Asset Allocation Bi-Weekly – The Devil Is in the Details (August 8, 2022)

by the Asset Allocation Committee | PDF

U.S. policymakers used deregulation and globalization to corral inflation from 1966 to 1982.  Unfortunately, that policy was at odds with America’s superpower role, which required the U.S. to act as global importer of last resort.  If the U.S. didn’t consume all the goods the world wanted to sell to Americans, the world economy would face a liquidity crisis.  Policymakers addressed the issues of containing inflation and providing global liquidity by deregulating financial services, which made it easier for households to borrow money.  Although deregulation and globalization slowed real income growth, the ability to borrow allowed households to absorb global imports, holding the international system together.  After 1995, this lending was increasingly attached to residential real estate, which was considered safe.  Sadly, one of the key economic imbalances that was revealed during the Great Financial Crisis was excessive household debt.  Since the crisis, the economy has been trying to address this debt overhang.  There has been some progress as household debt peaked at 129.4% of after-tax income in Q1 2008 but fell to 84.4% in Q1 2021.  Since then, it has risen to 96.5%.

Although policymakers haven’t targeted this issue, we believe that addressing this debt situation is not only key to improving the health of the economy, but the austerity required to reduce debt may be a factor behind political polarization.  The last time the U.S. had a similar debt issue was in the late 1920s when the Great Depression was the resolution, although the situation wasn’t fully addressed until WWII.  From a financial perspective, WWII finally resolved the private sector debt problem by placing that debt on the public balance sheet.  The debt relative to the size of the economy was reduced on the public balance sheet through financial repression.

One of the difficulties in discussing debt is proper scaling; in other words, how do we know when debt is “too high”?  Economists often use nominal GDP or some sort of income measure to scale debt.  The problem is that both GDP and income are “flow” data, meaning that they measure a quantity calculated over a period of time, while debt is “stock” data, which is a level at a specific time.  In terms of debt, income or GDP may or may not tell us much about the ability to service the debt.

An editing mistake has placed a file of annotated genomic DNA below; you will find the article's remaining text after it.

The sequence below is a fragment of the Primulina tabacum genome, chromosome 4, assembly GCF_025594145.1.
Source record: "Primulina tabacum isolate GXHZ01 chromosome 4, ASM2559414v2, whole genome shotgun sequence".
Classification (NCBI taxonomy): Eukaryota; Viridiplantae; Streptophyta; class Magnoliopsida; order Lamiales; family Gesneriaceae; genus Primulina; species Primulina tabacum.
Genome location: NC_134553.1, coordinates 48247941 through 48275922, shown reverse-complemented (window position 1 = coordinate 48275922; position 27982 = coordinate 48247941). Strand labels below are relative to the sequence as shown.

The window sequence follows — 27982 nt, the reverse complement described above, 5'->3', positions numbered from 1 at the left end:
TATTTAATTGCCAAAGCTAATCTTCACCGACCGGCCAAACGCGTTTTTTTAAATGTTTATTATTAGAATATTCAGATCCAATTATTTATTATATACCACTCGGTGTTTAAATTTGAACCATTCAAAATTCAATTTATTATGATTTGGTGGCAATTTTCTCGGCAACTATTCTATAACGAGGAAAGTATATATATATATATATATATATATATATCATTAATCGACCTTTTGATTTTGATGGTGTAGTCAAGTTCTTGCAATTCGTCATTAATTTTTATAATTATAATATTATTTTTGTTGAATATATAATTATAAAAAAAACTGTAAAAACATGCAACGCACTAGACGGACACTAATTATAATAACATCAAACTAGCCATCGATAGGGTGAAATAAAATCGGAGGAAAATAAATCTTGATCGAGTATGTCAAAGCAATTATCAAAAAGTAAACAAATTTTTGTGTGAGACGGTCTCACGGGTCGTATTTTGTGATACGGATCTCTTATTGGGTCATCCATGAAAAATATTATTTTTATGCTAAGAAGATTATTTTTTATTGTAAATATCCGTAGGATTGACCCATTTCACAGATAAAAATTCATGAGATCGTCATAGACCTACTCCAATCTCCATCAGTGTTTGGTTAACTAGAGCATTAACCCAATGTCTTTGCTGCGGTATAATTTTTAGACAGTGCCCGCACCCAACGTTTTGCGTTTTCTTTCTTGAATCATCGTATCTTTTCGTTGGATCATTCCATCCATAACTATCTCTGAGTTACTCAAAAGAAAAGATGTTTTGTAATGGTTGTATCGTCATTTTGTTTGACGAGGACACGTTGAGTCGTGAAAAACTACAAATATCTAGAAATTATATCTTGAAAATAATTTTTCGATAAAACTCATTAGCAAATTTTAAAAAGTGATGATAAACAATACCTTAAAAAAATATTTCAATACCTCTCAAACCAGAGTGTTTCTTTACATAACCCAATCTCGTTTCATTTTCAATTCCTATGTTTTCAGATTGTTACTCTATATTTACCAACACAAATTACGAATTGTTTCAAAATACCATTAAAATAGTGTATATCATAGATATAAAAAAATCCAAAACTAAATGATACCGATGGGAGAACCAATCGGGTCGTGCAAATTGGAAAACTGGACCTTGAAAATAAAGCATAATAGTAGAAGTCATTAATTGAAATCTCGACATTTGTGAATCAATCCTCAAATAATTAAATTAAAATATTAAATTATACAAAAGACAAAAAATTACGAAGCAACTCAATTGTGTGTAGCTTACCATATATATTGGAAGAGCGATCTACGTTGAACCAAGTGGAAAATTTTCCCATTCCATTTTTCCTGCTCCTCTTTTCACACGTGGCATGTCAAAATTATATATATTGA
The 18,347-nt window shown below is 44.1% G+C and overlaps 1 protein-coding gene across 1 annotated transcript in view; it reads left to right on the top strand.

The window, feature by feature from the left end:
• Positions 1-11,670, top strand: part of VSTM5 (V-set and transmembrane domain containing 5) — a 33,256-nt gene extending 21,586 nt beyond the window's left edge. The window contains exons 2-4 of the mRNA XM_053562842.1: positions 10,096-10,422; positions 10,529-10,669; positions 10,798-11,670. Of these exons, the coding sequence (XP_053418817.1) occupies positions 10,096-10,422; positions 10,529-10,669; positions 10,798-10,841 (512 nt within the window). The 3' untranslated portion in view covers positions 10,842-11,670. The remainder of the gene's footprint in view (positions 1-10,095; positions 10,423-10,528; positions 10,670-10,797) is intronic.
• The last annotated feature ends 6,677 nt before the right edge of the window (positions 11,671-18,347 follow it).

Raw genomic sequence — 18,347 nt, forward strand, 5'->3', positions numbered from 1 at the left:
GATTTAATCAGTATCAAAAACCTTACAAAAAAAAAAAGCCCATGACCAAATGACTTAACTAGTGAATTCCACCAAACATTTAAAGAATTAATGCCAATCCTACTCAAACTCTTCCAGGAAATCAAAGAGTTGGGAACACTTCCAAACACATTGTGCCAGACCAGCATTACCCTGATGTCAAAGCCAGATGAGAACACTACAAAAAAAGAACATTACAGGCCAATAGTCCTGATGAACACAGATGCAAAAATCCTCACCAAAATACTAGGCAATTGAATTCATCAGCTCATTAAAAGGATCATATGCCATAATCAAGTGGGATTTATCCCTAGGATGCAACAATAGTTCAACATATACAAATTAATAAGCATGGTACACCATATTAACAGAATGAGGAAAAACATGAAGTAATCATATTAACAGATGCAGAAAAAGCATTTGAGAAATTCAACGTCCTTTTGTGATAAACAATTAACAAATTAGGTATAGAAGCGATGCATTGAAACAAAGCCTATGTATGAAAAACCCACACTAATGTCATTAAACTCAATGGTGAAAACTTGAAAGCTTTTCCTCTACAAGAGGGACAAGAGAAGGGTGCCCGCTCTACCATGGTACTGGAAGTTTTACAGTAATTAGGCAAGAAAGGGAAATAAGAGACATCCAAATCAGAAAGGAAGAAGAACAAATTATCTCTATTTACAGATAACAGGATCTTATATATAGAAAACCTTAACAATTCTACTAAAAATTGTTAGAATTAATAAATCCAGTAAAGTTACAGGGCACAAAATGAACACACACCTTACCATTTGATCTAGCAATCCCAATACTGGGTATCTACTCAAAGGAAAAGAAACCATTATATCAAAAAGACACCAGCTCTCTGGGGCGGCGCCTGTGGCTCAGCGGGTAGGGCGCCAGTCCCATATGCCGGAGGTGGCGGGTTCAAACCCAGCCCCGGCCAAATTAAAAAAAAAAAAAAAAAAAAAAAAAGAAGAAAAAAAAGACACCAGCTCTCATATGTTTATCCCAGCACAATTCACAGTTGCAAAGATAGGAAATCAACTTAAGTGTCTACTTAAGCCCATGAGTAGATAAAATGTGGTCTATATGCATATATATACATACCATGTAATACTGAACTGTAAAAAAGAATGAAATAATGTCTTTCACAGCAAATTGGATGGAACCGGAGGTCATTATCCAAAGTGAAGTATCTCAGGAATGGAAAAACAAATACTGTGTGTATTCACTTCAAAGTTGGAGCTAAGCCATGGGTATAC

Accounting often creates ratios that measure stock or flows.  For example, assets divided by liabilities are two stock numbers that give us some idea about the balance sheet of a firm or household.  Clearly, if the assets exceed liabilities, it suggests solvency.

From 1970 to 1990, American households had more cash than debt.[1]  After 1990, household leverage rose, peaking with debt exceeding cash to the tune of nearly $6.0 trillion.  The difference narrowed after the Great Financial Crisis by more than 50%.  The huge injection of fiscal aid to households during the COVID-19 pandemic finally led to cash exceeding debt for the first time in three decades.

So, have we resolved the household debt problem?  Perhaps, but the Federal Reserve’s Distributional Financial Accounts, which examines household balance sheets by income, suggests that the debt situation hasn’t necessarily been fixed.

We divide households into three groups: the top 10%, the middle 40%, and the bottom 50%.  The top 10% has seen its cash levels rise relative to debt for most of this century, but this difference widened dramatically during the pandemic.  Since the upper income brackets were mostly excluded from direct cash payments, it’s likely that this group liquidated appreciated assets.  We do note that all three classes took on more debt, but in the case of the top 10%, the cash accumulation far exceeded these new liabilities.  The middle 40% saw cash rise relative to debt into Q1 2021, but over the past year, liabilities grew modestly relative to debt.  However, for the bottom 50%, net debt continued to rise even with the influx of pandemic transfer payments.

We don’t have a data series by income prior to 1989, so we can’t compare what occurred during and after WWII, but, given the high marginal tax rates of that period, we suspect that the lower income classes saw their balance sheets improve.  What can we take away from the above chart?  First, as interest rates rise, consumption may fall since the bottom 50% increased their leverage during the pandemic.  Consumption will then have to come from the upper 50%.  Second, given the massive cash balances of the top 10%, asset prices could find support in the coming months.  Although higher cash yields from rising interest rates might keep this cash on the sidelines, we suspect this level of cash will eventually find its way into the equity, commodity, and debt markets.  This flow may depend on signs that the FOMC is near the end of its tightening cycle, but once such a catalyst emerges, the conditions for a strong financial market recovery are in place.  The great unknown, of course, is which market the potential flows will favor.

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[1] This dataset, from the FRB’s Financial Accounts of the U.S., includes households plus non-profits that service households.  Thus, strictly speaking, this isn’t just households, but data suggests the non-profit contribution is relatively minor.